Before signing up for any type of continuing education for educators, get a list of courses that the state and school district accept for salary advancements and state certificates. Continuing education courses allow teachers to specialize in specific areas, such as classroom management, administration, and special education. Most education professionals have busy schedules, and so continuing education classes are short. They do not take an entire semester to complete. In fact, many courses can be finished within three weeks.

  • Teacher seminars and workshops are usually conducted onsite. The length of time for each one varies, but most last only a few days. Seminars and workshops help teachers improve their skills, but they are not always applicable to certifications or endorsements. Potential students should determine whether or not a seminar is accepted by a credit agency before attending one.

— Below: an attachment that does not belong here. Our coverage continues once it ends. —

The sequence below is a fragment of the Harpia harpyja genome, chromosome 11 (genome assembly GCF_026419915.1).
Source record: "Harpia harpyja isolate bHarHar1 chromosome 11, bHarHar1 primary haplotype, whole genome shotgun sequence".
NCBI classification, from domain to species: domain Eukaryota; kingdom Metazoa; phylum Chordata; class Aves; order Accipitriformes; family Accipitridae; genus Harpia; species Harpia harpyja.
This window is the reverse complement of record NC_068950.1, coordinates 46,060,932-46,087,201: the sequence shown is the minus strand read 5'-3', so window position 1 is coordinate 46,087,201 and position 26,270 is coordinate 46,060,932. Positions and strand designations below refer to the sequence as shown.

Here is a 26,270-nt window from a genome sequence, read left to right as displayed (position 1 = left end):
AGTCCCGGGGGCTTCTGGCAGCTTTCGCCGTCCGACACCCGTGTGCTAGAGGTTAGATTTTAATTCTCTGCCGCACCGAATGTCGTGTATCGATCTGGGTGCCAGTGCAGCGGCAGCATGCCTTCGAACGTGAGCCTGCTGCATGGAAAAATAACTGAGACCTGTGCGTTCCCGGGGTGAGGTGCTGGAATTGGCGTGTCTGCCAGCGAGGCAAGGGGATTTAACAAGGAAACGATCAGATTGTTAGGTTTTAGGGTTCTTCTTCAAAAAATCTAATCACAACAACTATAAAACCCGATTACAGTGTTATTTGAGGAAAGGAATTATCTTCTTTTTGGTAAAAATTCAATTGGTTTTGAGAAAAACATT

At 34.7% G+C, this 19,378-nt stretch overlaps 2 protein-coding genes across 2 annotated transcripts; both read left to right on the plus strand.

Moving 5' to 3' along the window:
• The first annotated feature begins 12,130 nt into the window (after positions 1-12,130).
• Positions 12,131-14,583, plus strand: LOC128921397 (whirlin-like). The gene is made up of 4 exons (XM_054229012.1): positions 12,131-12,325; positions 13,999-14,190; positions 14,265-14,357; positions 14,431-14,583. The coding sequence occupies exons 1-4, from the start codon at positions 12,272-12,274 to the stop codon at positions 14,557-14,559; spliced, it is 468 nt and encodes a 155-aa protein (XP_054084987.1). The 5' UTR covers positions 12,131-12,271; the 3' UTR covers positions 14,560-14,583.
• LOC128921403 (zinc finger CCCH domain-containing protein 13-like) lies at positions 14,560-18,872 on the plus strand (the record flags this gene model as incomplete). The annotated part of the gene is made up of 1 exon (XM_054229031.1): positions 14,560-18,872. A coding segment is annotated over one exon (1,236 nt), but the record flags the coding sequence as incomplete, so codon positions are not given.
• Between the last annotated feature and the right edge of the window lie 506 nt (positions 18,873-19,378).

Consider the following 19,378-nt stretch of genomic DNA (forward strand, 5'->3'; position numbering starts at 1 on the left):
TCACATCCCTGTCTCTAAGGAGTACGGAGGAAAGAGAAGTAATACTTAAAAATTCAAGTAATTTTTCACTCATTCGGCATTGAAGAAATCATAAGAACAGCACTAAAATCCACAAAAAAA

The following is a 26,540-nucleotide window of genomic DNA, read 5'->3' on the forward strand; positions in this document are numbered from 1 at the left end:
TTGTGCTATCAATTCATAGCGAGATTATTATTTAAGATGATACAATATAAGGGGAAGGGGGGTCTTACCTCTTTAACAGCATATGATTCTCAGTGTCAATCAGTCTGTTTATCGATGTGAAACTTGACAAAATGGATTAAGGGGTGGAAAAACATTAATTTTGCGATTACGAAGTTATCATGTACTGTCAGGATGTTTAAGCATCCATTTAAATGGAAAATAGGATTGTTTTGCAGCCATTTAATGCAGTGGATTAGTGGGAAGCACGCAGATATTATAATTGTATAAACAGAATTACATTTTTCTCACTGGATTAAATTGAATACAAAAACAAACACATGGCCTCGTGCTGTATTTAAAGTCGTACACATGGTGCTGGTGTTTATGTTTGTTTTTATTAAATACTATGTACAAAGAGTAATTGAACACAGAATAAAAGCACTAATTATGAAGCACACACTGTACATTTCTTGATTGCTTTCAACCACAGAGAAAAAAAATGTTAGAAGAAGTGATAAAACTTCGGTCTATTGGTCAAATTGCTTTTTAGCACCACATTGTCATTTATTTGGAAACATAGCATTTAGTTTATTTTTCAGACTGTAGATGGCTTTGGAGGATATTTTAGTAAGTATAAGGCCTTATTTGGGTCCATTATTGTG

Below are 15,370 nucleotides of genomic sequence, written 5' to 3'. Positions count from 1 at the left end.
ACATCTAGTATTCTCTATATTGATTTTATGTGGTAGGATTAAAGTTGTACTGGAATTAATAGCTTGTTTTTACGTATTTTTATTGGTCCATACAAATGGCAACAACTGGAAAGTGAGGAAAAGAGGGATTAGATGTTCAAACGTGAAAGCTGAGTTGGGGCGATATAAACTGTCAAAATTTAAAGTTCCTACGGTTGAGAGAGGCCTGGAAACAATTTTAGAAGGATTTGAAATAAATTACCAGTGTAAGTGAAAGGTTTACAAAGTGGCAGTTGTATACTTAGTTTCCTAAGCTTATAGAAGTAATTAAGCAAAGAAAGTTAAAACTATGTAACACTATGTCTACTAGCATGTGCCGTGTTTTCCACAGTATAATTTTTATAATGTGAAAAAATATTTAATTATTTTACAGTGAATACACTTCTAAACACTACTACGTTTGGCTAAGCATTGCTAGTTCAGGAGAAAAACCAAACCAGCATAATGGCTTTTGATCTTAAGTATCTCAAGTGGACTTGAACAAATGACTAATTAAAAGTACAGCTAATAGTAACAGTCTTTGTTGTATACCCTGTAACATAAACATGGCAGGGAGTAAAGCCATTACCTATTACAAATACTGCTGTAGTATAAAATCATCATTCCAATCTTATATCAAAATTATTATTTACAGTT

• Different teaching associations hold conferences with workshops for their active members. These meetings allow educators in specific fields to discuss trends and effective teaching methods. For example, the National Association of Special Education Teachers meets regularly to develop members’ skills. It offers a variety of seminars and teleconferences that speak to the needs of special educators while satisfying their continuing education requirements.
  • Educators never stop learning. The continuing education classes that teachers take provide them with valuable insights that allow them to serve their students better. Some of the courses, such as seminars, provide teachers opportunities to learn from their peers, while others let them work independently. No matter the setting, continuing education is important to keep educators informed, certified, and be able to increase their pay rates.